Seed Stewards for Monarchs
Our newest MAMI initiative, Seed Stewards for Monarchs, was introduced in 2018. The goal of the program is to increase milkweed seed inventory in order to grow more milkweed. Seed Steward volunteers receive free swamp milkweed (Asclepias incarnata) or butterfly milkweed (Asclepias tuberosa) plants to start a Monarch butterfly habitat. Seed Stewards also receive a welcome bag filled with milkweed tools, tips and tags. Stewards collaborate with each other and with EC by sharing helpful hints by email, social media and in person. As the milkweed pods mature, and the seeds are ready to collect, Seed Steward volunteers exchange their seeds for more milkweed plants grown in EC’s nursery. To join the Seed Stewards for Monarchs program, please contact us.
Click on one of our brochures below to learn more.
Click here to join our Seed Stewards for Monarchs Program
Seed Harvesting Guidelines for Milkweed
Follow the process below for successful milkweed seed collection!
Let’s Get Started:
The photo below shows 8 pods picked from butterfly milkweed plants on the same day (late July). See captions in photo for information about each pod.
Photo 1. Pods in early stage of growth
When the pod is bright green in color, and slim like a string bean, the pods and seeds are forming, but not ready to harvest. If you see milkweed bugs or aphids on your pods, flick them off with your finger, or spray with a hose to wash them off. They will damage the seeds in the pod.
Photo 2. Pods in mid-stage of growth
As the pod grows taller and wider, and changes to a brownish/red color, the seeds are maturing, but they are not ready to harvest. When it is almost ready to burst, press gently on the seam. If the pod opens easily, the seeds should be ready to harvest. Do not force the seam to open.
Photo 3. Not all milkweed pods will produce viable seeds. Ripe pods, like the one above, are dry, gray or even brown. This pod was ready to burst.
Photo 4. When the pods open easily along the seam, and the seeds are a dark brown color, the pod is ready to harvest. If the seeds appear plump and healthy, place the pod(s) in a brown paper bag or on a paper towel to allow the seeds and floss to dry out. This is an important step in the process.
Photo 5. Check the pods for bugs. If the pod is infested with bugs, throw it back outside, away from your garden.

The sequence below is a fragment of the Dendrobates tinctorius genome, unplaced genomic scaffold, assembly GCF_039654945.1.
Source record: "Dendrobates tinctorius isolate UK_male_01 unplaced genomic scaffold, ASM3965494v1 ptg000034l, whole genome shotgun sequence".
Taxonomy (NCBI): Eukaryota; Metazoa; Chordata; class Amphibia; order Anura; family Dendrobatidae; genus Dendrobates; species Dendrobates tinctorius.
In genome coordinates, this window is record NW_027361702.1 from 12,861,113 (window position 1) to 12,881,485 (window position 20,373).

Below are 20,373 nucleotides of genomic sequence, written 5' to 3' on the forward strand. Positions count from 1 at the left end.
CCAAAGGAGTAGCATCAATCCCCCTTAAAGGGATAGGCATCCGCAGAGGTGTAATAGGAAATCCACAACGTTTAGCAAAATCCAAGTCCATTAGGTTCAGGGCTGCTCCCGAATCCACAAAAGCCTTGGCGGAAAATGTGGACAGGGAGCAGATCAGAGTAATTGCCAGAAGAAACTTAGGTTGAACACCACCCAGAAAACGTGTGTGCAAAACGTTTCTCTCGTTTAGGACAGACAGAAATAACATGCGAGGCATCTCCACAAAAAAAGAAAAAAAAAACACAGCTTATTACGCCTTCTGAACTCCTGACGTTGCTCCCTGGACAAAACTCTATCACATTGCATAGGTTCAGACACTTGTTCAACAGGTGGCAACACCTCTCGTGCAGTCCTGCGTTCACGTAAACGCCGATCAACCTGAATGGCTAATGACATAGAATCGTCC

Photos 6, 7, 8. Seed preparation: separating the seed from the floss, and preparing for storage:
After you have collected your pods, bring them to a cool dry place and prepare to separate the seeds from the silk and pod. The most efficient way is to do it by hand.
- Hold the pod in two hands and open it enough to put a thumb over the silk.
- Slowly pry open the pod more so that you can extract the seeds into a container.
You may want to use the “bag method”. Empty the contents of the seed pods into a paper bag and add several pennies. Close the bag and shake. The pennies will help separate the seeds from the floss. After shaking gently, cut a small hole in the corner of the bag and the seeds should start pouring out. Place the seeds in a paper bag or container.
Photo 9. Transfer your dry seed into a permanent container. A small plastic container works, but a basic paper bag, envelopes or even jars are also suitable. Make sure that the containers are dry. Label your container with the species name, and the date and location of the seed collection.
Begin the chilling process….
Put your container in a refrigerator until you donate your seeds to EC, or store for your own use in the spring.
Milkweed seeds in nature undergo a process called stratification where their outer shell is cracked by the cold winter weather, allowing the seed to sprout in spring.
By storing the seed in a refrigerator over the winter, EC is directly mimicking this natural process. By simulating this natural process, the viability of the seeds is greatly increased.
Troubleshooting – Got Bugs?
Milkweed bugs are large red and black bugs that like to feed on milkweed by eating milkweed seeds and tissue from the plants. Just like aphids, they are not going to hurt the caterpillars. You can flick the milkweed bugs off of the pod with your fingers, and place them in a solution of soapy water. This will kill them. You may also use a solution of dish detergent and water to spray the bugs. You must rinse the plant the next day to remove any soap residue off of the plant, or you will adversely impact the health of caterpillars and monarchs. Check for eggs or caterpillars before you spray the plants!
Aphids are tiny yellow/orange colored insects that like to feed on milkweed. While they will not harm the caterpillars, they do eat the milkweed leaves that caterpillars feed on, and they will destroy the seed pods. A seed pod covered with aphids will not produce healthy seed. There are control measures that are successful, but you have to keep after the aphids throughout the season. Once they find your milkweed, they will multiply quickly. You may also use the same solution of dish detergent and water to spray the aphids. Rinse the plant the next day to remove any soap residue. Check for eggs or caterpillars before you spray the plants!
Contact us at email@example.com if you need assistance harvesting your milkweed seed!
Seed Stewards Map